NEW DELHI – Defying nearly everyone’s expectations but their own, Nepal’s former Maoist rebels took a commanding lead Monday in partial results from last week’s election, a showing that could have profound effects on the Himalayan nation.
With the votes tabulated in more than two-thirds of the 240 seats contested by direct election for an assembly charged with writing a new constitution, the Maoists have won 105 and are ahead in seven more districts, Nepal’s Election Commission reported. The tally dwarfs that of the two other major parties: the Nepali Congress, with 30 seats, and a communist grouping known as the UML, with 24.
The results so far have confounded analysts, most of whom had predicted before last Thursday’s vote that the Maoists would come in third. But without any proper polling data available, those forecasts were little more than guesses about the outcome of Nepal’s first election in nine years.
Many observers still believe that the Maoists, who laid down their arms in November 2006 after a decade of guerrilla war, will find it hard to land a majority in the new 601-member constituent assembly. Under the complex rules governing the body’s composition, 335 seats will be allocated proportionally to the parties based on the results of a separate ballot cast Thursday. The remaining seats will be appointed.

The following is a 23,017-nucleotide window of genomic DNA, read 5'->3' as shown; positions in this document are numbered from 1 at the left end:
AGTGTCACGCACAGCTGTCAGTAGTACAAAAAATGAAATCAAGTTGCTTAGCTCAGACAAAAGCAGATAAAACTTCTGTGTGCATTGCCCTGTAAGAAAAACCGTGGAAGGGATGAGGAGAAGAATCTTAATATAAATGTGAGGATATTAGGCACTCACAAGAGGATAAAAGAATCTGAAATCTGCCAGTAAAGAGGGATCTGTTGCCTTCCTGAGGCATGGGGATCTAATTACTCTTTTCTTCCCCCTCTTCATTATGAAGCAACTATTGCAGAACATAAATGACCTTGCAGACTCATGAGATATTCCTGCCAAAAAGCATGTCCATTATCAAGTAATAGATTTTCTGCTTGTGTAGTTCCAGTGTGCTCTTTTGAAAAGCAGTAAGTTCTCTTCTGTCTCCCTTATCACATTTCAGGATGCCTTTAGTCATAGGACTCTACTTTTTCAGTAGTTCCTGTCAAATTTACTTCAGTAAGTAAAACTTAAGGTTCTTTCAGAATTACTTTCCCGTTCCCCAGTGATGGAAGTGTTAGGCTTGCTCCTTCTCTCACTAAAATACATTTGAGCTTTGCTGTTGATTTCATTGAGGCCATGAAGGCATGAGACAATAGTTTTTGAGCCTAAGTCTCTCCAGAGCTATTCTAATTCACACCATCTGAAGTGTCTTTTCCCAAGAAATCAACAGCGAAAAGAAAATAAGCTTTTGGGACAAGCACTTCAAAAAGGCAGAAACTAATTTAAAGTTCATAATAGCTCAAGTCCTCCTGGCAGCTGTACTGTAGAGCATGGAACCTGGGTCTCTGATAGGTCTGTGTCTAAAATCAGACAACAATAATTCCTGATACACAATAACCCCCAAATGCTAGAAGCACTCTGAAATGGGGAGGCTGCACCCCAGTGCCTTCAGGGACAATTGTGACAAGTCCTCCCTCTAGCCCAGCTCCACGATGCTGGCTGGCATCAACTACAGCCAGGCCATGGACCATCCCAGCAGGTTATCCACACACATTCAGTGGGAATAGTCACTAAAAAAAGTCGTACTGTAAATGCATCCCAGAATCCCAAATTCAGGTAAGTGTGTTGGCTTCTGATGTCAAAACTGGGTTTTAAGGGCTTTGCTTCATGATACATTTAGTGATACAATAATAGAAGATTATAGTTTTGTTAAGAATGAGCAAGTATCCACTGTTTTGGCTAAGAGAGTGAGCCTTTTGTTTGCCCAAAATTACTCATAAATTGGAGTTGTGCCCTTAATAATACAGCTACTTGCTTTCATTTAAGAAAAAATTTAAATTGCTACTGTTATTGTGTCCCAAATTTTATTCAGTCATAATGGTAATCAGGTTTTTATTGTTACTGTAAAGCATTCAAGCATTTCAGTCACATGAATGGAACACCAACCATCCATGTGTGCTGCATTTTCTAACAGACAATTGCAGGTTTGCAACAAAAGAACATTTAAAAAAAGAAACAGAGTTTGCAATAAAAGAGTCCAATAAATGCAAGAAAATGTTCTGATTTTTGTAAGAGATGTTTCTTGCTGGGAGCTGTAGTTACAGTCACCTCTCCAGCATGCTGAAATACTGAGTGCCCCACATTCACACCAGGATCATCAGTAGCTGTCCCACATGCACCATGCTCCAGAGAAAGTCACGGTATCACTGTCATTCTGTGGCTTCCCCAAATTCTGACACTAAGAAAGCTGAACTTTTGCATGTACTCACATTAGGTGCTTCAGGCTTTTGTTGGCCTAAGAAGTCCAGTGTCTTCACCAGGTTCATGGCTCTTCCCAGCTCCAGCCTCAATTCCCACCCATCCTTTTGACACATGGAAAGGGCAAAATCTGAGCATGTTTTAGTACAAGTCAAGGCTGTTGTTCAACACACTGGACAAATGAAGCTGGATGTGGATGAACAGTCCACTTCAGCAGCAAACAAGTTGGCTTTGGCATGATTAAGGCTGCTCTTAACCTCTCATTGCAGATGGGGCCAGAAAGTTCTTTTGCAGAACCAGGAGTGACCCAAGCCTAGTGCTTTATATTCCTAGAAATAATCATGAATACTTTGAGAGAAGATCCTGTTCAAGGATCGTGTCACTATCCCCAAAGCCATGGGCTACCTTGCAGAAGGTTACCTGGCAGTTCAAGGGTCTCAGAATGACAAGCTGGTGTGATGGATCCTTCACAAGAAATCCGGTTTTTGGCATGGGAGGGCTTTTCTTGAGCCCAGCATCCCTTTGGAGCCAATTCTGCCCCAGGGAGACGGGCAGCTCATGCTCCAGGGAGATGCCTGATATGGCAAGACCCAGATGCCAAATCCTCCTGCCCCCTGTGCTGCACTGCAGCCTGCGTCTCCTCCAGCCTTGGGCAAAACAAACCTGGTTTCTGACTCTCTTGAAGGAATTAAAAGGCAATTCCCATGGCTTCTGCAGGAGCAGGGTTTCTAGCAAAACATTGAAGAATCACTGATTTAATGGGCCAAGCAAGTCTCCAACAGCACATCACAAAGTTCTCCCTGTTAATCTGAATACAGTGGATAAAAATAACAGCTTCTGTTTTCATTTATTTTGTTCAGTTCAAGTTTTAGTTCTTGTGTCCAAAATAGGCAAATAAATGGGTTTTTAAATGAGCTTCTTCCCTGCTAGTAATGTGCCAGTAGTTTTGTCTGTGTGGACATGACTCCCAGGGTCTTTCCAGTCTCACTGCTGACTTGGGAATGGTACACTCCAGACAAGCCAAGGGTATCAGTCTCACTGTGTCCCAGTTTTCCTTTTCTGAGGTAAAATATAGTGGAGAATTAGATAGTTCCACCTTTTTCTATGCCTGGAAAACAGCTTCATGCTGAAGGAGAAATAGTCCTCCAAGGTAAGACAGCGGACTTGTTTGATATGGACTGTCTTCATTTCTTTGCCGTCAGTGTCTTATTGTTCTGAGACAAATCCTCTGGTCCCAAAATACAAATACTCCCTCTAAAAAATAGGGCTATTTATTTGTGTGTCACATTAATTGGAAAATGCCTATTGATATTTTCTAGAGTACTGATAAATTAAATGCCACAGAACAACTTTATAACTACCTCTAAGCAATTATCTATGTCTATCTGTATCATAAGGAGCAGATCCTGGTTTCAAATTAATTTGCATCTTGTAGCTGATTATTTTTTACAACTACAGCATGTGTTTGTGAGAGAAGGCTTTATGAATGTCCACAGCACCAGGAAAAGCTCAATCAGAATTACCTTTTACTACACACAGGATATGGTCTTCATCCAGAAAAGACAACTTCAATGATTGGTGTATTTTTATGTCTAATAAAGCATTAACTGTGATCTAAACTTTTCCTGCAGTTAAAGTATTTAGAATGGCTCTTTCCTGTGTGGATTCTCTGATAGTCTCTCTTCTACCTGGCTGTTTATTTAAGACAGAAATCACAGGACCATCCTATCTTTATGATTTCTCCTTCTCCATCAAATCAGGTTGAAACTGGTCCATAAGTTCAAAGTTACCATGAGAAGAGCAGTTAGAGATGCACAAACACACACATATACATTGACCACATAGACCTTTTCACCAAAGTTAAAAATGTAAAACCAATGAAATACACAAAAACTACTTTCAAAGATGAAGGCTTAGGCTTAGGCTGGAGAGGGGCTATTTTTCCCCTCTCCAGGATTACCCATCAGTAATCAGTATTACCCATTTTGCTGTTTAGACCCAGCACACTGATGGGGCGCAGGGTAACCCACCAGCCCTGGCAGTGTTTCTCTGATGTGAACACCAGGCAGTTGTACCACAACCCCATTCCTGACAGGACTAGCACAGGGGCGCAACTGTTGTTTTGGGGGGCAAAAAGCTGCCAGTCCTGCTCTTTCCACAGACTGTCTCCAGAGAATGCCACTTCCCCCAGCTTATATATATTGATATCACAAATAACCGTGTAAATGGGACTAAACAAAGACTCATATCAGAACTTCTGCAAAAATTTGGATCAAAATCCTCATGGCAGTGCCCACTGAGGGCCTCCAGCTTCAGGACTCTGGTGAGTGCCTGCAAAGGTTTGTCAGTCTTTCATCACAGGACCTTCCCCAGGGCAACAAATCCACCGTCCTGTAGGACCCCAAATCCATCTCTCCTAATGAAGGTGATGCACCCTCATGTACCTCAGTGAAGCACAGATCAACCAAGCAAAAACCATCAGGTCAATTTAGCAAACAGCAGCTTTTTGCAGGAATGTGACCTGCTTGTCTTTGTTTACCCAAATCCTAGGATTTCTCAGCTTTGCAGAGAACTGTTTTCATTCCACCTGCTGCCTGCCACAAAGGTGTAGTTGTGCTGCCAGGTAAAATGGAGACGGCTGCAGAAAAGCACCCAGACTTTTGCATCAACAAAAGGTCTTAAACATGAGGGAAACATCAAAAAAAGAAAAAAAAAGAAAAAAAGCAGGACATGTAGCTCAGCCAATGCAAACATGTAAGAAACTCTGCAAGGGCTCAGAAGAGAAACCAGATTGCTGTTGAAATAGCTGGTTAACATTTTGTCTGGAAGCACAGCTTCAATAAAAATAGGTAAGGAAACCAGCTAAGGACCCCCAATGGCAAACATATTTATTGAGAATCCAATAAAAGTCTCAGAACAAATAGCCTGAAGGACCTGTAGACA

It could be several days before the full makeup of the assembly becomes clear.
Throughout the campaign, confident claims by the Maoists’ leader, who goes by the nom de guerre Prachanda, that his party would sweep the election were dismissed by commentators as mere bravado.
But as results trickled in, including Prachanda’s own win in a Maoist stronghold on the edge of the capital, Katmandu, many of his supporters began declaring victory.
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